|Title||Category||Date Sort ascending|
|European Union||Member States||27-Mar-2015|
|Pacific Small Island Developing States||Member States||27-Mar-2015|
|Republic of Korea||Member States||27-Mar-2015|
|Group of 77 and China||Member States||26-Mar-2015|
January 2016 Proposal Global Indicator FrameworkThe global indicator framework, to be developed by the Inter Agency and Expert Group on SDG Indicators, will be agreed by the UN Statistical Commission by March 2016 and adopted thereafter by the Economic and Social Council and the General Assembly, in line with existing mandates. This framework will be simple yet robust, address all SDGs and targets including for means of implementation, and preserve the political balance, integration and ambition contained therein.
January 2015 Indicators (Follow-up and Review, para 75)The SDGs and targets are integrated and indivisible, global in nature and universally applicable, taking into account different national realities, capacities and levels of development and respecting national policies and priorities. As far as the indicators are concerned, paragraph 75 reads : "The Goals and targets will be followed-up and reviewed using a set of global indicators. These will be complemented by indicators at the regional and national levels which will be developed by member states, in addition to the outcomes of work undertaken for the development of the baselines for those targets where national and global baseline data does not yet exist".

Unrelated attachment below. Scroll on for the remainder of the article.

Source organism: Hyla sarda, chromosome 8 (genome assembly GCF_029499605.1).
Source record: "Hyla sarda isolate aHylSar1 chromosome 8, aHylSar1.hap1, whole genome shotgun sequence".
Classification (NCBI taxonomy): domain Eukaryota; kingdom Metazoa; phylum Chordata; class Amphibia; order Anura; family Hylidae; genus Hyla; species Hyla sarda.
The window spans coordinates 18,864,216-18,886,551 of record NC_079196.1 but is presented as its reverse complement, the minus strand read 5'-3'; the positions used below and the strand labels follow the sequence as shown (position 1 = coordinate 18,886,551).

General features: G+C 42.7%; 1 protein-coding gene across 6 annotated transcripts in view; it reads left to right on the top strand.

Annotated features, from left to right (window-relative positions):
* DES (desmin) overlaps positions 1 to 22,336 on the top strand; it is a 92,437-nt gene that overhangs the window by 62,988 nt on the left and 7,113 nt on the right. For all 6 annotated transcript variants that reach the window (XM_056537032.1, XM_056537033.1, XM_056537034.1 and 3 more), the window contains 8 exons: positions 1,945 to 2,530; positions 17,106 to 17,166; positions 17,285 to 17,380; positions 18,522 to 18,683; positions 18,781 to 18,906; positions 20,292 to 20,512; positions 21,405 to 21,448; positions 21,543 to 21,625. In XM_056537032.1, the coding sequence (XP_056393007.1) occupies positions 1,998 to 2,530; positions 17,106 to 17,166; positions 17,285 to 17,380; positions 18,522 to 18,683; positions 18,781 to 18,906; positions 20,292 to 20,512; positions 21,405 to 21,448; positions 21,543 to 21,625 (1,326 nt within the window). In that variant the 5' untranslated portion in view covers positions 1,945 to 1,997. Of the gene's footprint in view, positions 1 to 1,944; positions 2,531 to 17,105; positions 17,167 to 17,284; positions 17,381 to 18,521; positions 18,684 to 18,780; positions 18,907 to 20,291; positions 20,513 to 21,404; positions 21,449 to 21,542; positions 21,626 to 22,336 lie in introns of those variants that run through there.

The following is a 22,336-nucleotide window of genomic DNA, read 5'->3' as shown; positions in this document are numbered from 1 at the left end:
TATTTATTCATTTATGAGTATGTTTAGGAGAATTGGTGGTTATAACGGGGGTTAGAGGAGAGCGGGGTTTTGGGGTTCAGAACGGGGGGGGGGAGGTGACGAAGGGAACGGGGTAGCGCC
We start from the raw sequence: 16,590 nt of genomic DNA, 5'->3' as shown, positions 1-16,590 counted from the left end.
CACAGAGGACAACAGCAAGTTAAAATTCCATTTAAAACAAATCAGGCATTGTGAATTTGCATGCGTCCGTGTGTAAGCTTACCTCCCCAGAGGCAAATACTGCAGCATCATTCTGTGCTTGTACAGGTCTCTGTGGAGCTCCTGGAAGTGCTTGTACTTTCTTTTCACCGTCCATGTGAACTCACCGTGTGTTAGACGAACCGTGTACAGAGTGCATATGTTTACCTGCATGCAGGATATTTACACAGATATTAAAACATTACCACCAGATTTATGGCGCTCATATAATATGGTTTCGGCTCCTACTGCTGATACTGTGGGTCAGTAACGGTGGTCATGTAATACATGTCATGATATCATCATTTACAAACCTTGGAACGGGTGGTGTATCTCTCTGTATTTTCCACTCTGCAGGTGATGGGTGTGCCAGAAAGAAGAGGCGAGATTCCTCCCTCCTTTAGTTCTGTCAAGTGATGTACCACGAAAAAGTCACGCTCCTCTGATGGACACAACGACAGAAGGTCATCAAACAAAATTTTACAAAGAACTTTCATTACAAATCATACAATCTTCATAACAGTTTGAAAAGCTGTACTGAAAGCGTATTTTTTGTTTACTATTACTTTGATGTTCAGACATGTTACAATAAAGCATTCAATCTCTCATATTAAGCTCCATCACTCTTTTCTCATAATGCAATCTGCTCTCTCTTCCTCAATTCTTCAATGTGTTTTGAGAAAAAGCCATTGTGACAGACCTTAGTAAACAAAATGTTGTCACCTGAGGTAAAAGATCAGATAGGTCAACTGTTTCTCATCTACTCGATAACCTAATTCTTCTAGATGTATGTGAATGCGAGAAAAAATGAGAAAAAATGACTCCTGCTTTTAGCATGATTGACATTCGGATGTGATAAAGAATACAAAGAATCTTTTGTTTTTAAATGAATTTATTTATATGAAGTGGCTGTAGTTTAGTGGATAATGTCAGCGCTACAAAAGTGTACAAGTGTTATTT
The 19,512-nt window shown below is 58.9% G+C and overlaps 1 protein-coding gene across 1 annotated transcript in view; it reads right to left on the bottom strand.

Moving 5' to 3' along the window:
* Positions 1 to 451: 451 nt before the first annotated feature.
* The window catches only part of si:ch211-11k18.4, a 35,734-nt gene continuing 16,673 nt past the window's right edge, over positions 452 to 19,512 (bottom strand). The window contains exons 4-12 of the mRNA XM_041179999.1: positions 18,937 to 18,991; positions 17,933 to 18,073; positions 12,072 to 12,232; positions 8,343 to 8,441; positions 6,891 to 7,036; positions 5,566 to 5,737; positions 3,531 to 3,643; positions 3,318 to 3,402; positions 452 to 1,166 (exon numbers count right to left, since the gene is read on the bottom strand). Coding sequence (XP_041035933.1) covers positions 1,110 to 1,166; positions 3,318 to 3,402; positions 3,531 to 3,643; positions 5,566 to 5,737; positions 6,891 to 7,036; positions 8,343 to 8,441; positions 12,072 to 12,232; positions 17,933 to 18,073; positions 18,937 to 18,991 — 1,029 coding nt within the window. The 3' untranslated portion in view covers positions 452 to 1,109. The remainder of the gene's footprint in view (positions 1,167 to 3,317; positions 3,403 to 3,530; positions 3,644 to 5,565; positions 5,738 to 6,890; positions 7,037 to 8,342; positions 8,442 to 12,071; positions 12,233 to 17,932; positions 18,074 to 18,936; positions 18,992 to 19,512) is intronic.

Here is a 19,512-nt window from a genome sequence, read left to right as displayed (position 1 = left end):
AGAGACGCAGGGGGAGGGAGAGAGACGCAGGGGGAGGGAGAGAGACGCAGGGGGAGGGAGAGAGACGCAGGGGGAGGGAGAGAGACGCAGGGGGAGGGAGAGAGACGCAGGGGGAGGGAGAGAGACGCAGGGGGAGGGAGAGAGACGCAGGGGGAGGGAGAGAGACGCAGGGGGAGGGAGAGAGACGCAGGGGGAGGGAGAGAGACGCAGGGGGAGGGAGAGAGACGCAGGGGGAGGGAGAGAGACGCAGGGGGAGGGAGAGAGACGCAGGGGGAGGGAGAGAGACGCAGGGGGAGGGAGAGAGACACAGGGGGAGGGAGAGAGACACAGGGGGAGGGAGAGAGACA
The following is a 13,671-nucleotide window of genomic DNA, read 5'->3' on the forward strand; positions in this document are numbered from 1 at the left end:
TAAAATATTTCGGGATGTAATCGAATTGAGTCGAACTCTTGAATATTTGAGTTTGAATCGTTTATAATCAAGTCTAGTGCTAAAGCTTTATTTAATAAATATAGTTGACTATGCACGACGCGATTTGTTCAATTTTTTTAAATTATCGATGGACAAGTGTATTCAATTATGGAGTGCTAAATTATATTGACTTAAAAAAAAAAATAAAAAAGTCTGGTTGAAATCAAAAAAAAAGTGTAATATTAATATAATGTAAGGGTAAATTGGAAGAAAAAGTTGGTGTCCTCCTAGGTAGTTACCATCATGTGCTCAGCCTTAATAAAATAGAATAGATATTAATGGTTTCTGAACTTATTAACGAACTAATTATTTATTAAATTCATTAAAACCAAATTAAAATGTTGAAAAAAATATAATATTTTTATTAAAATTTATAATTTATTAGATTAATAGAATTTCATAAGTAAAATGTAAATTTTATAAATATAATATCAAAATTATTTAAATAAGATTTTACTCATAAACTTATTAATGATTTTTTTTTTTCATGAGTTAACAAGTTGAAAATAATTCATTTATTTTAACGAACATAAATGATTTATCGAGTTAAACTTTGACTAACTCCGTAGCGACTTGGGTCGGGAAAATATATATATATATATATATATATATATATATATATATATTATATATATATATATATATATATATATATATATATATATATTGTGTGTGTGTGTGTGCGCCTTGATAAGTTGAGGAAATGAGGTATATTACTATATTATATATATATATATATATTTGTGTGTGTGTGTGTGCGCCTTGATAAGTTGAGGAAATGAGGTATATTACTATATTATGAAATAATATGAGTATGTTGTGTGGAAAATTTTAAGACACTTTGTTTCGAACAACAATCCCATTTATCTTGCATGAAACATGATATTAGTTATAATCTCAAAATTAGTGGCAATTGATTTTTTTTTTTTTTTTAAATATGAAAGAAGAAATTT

January 2015 IAEG-SDGsOn 6 March 2015, at its forty-sixth session, the United Nations Statistical Commission created an Inter-agency and Expert Group on SDG Indicators (IAEG-SDGs), composed of Member States and including regional and international agencies as observers. The IAEG-SDGs will provide a proposal of a global indicator framework (and associated global and universal indicators) for consideration by the Statistical Commission at its forty-seventh session in March 2016. The IAEG-SDGs has been tasked to develop an indicator framework for the goals and targets of the post-2015 development agenda at the global level, and to support its implementation.
This third set of Indicators on Sustainable Development represents a follow-up to the two earlier sets respectively published in 1996 and 2001 and prepared under the work programme on indicators of sustainable development approved by the Commission on Sustainable Development in 1995. This publication in particular identifies some strategies on how to adapt this third set to national conditions and priorities.
January 2005 CSD-13 (Chap 1 C-Res 13/1)The Commission on Sustainable Development (CSD) at its 13th session encouraged further work on indicators for sustainable development by countries, in line with their specific conditions and priorities. CSD-13 invited the international community to support efforts of developing countries in this regard.
January 2003 CSD-11 (Chap.1 A 13)The Commission on Sustainable Development (CSD) at its 11th session encouraged further work on indicators for sustainable development by countries, in line with their specific conditions and priorities. CSD-11 adopted the CSD’s multi-year programme work for the period 2004-2017 and decided to organize the upcoming CSD sessions as a series of two-year action-oriented Implementation Cycles, with a Review Session the first year and a Policy Session the second year. Each two-year cycle would consider a selected thematic cluster of issues and a suite of cross-cutting issues.